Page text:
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alpine [2013/07/15 09:20] (current)
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 +Back to [[Travel]]
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 +Ideas for Alpine areas to visit
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 +Dolomites ​ South Tyrol (Alto Adige) ​
 +The Lombardy Region - north of Milano
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 +http://​www.spinuserhof.com/​anreise.html
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 +Valle d'​Aosta
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 +http://​ladyparmalade.wordpress.com/​2010/​07/​24/​hiking-and-ruminating-the-italian-alps/​
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 +http://​www.altabadia.org/​en-US/​dolomites_walking.html
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 +I LOVE Trento. I've been there three times in the last five years, and we're going again next year -- twice. (At the end of June!)
 +It has great restaurants,​ is a quaint, medium-sized city, and it has fantastic access to many, many place -- high in the mountains (Bondone, of course, Asiago, in fact every which way) and along the river courses (day-trips: Bolzano, ROvereto, even Bassano del Grappa is an easy train, as is Verona, but why go so far).
 +If you go, consider the Hotel America, odd as the name is. It's inexpensive,​ conveniently located, and the service is truly great.
 +If you pick Trento, let me know. I can tell you a cuple of restaurant ideas that are out of the way but out of this world.
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 +Travel to the Dolomites by train only will not get you very deep into the mountains or very high in elevation. The main rail line to Austria via the Brenner Pass goes through Trento, Bolzano, Bressanone. I think there is a spur line that goes up the Val Pusteria - to Dobbiaco maybe. To the east I don't know whether you can get much closer than Belluno by train. Augmented with bus travel, however you can get most anywhere in the Dolomites. We prefer driving - some really spectacular roads and fun driving (unless you get stuck behind a tour bus going up to one of the high passes). In past trips we have stayed in Bolzano, Castelrotto (near the Alpe di Siusi - a great hiking area), Ortisei and Selva in the Val Gardena, near Cortina d'​Ampezzo at the Passo Giau, and in Bressanone. Jim is right in that the region of Alto Adige/​Sudtirol (part of the Austro-Hungarian empire prior to WWI) primarily German is spoken and the character of the towns and the cuisine is much more Austrian/​Tirolean. The Trentino/​Veneto areas of the Dolomites have a more Italian character. ​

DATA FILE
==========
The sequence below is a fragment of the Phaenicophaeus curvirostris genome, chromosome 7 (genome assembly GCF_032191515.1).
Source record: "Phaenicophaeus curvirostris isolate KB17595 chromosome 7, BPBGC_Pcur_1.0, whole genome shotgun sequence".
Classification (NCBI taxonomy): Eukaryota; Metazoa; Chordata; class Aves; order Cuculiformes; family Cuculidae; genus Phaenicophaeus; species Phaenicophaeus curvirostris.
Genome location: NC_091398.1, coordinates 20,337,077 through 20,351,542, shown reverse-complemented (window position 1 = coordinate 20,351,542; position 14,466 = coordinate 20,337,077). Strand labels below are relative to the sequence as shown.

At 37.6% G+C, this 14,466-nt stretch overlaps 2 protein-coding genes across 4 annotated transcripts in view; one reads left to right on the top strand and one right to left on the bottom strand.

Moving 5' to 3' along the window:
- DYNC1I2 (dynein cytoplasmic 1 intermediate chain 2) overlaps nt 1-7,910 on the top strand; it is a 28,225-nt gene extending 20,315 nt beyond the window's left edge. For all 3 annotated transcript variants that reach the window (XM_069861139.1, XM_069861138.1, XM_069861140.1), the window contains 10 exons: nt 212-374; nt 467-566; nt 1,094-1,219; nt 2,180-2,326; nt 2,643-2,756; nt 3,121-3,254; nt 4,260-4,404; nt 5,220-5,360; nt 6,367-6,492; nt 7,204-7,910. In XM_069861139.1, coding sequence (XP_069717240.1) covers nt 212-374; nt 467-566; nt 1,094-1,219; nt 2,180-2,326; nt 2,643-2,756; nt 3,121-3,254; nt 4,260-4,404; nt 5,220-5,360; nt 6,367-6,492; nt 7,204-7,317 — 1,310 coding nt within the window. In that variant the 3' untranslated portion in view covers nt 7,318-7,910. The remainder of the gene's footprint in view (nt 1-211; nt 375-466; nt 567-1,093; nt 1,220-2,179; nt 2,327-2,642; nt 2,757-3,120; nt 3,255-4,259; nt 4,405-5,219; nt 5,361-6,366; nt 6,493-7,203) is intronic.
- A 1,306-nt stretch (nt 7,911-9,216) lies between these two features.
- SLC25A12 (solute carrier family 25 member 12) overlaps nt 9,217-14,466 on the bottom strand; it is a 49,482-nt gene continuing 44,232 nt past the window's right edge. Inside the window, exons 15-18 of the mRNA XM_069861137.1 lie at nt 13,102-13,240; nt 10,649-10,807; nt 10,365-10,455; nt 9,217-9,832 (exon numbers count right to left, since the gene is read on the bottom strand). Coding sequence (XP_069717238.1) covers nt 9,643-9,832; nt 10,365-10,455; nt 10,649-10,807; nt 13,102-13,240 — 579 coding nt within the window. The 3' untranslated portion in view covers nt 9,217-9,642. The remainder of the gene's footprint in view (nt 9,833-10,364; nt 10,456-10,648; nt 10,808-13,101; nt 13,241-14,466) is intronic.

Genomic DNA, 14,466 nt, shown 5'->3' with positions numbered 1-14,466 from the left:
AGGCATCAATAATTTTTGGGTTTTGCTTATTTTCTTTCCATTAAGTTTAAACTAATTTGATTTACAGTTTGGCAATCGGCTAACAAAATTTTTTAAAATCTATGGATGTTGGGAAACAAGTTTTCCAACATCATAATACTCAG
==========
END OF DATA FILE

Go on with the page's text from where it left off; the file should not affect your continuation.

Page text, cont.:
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 +If you intend to do any hiking, be aware that the summer hiking season in the Dolomites begins to wind down in the middle of September and by the end of the month many lifts/cable cars and rifugi are closed. Some of the cable cars at major passes are open later and will get you up to some high altitudes and incredible views. The Sass Pordoi lift at Passo Pordoi and the Lagazuoi lift at Passo Falzarego near Cortina should be operating through most of October.
  
 
alpine.txt · Last modified: 2013/07/15 09:20 (external edit)
 
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